Welcome to Week 2 of Email Month in the Tidy ’24 series!
First, since the inaugural Week 1 email, an absolute ton of new people have subscribed. The beginning of the year is clearly an excellent time to start tackling that digital chaos that’s been bugging you for a long time.
Fortunately, for the new readers who missed Week 1, I’ve got a Tidy ’24 Calendar page with links to all previous weekly material on the Tidy Bytes website. I’ll link to it in all Tidy ’24 emails going forward, but you can also bookmark it for quick access. The calendar page includes links to previous weeks (such as Email Week 1: Archive Everything) as well as some of the weekly and monthly topics coming soon to give you an idea of what to look forward to.
With that out of the way, and with all of you hopefully looking at a mostly empty inbox after archiving everything last week, we’re ready for Task #2! For a brief video discussing this week, watch me talk about it for a few minutes here:
Email Week 2: Unsubscribe Without Mercy
Whether you took the plunge and archived everything in your inbox last week or not, the most important step now is to eliminate as much as possible of what’s been coming in and creating all the chaos in the first place. Setting aside an enormous chunk of old email does little good if we immediately let it build up again.
Unsubscribing isn’t a novel or earth-shattering idea in the world of email management. But that’s why I added those other two words: “without mercy.” Whether you’ve gone through this process before or not, this week’s goal is to attack it afresh with extreme enthusiasm and motivation. Don’t leave anything that you don’t need.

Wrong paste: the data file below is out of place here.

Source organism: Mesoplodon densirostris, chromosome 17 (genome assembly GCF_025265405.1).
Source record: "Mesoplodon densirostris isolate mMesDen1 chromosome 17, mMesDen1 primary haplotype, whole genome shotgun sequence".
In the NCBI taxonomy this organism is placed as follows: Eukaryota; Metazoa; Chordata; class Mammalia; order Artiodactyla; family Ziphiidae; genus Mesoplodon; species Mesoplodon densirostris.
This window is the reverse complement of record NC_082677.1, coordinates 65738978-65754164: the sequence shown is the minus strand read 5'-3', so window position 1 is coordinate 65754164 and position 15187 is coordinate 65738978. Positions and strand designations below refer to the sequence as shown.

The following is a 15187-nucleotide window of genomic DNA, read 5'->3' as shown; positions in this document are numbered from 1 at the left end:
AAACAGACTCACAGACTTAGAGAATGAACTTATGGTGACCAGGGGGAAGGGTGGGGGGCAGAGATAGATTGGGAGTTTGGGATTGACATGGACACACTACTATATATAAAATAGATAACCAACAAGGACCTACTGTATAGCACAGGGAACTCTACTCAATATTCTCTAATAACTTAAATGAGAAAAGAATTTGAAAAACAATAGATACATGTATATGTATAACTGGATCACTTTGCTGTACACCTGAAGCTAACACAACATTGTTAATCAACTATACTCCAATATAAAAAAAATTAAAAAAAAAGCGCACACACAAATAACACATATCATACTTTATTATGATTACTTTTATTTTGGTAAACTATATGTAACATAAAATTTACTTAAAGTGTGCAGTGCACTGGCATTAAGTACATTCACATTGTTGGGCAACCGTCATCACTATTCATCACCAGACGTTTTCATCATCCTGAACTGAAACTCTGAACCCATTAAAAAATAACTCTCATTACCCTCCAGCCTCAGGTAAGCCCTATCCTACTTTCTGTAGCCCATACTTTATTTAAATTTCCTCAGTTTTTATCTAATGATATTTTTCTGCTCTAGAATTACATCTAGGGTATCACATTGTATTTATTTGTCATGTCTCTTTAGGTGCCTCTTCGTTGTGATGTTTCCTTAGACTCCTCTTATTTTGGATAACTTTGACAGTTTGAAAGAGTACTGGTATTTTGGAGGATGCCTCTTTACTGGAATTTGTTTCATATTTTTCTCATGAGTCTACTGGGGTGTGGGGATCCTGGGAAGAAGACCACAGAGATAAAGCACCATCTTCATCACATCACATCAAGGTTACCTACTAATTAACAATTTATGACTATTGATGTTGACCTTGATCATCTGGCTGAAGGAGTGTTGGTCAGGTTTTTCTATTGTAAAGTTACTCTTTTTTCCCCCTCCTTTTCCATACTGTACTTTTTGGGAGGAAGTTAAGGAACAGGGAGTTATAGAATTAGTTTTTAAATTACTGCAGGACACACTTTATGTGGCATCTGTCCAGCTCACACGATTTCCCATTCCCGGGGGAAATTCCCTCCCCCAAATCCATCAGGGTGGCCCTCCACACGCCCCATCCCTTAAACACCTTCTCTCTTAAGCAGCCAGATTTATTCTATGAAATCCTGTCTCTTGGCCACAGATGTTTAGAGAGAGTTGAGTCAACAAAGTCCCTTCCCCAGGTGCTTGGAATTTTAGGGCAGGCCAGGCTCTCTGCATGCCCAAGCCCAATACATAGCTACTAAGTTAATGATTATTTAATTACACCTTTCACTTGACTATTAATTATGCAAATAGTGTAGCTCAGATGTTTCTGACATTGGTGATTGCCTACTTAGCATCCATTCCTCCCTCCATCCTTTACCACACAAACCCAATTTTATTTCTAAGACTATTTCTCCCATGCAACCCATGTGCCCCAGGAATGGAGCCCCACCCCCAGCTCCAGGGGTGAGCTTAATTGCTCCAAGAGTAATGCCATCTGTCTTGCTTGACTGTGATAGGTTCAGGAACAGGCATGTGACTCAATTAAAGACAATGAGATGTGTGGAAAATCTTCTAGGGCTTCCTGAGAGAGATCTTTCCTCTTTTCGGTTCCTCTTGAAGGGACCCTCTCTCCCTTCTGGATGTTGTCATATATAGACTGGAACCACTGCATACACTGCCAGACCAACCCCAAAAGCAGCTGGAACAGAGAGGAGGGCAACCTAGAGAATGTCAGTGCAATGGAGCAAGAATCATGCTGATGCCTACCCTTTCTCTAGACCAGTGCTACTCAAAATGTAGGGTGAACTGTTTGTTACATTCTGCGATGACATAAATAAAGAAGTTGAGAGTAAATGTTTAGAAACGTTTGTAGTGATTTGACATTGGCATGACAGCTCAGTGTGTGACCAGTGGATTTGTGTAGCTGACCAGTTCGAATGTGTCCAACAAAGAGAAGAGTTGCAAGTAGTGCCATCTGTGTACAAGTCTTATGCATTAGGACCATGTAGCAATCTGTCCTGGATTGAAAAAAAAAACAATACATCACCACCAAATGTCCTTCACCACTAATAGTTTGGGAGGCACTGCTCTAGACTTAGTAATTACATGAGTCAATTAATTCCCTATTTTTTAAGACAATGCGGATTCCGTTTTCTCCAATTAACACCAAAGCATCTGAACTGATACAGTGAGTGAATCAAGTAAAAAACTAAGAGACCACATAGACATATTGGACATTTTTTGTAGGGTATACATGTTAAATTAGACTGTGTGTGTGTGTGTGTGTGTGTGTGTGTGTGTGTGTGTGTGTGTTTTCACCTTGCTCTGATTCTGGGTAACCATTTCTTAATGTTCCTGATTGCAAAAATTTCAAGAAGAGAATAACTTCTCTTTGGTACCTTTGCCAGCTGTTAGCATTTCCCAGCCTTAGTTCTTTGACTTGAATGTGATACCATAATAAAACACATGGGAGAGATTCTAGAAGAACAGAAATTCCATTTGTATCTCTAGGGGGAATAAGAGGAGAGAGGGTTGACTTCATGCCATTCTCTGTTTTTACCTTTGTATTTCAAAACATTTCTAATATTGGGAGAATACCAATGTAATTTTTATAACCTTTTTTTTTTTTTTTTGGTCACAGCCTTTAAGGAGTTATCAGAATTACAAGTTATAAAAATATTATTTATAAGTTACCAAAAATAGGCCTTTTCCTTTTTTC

- Go to your inbox.
- Look at the messages that have arrived over the last week (or more, if you’re feeling ambitious).
- For every message that doesn’t add real, tangible, obvious value to your life, unsubscribe. You can always re-subscribe later if you miss it.
I realize Step #3 here is highly subjective and can be psychologically challenging for many reasons. Here are some examples of what I look for during this exercise:
- Promotional emails from stores you rarely or never shop at
- Newsletters for topics that no longer interest you
- Resources that you always wish you had time to read but end up only adding stress and guilt over not reading them
- Notification emails for events that are duplicated in apps that you use (social media, news, YouTube, etc.)
- News publications that arrive multiple times a day (modify your subscription to get a single daily or weekly digest email!)
In short, ask yourself whether you would really be worse off if you stopped receiving any particular message. In many cases, the answer will be “no.”
Sometimes, finding the “unsubscribe” link is challenging, but it’s almost always near the bottom of the message, usually in a tiny font. Gmail makes it easy by putting an “Unsubscribe” link at the very top, near the sender–as long as the mailing list includes the necessary information behind the scenes (and not all do). If you have any trouble unsubscribing from something you want to get rid of, reply with a question to this email or reach out on this week’s Tidy Bytes Community Facebook group post.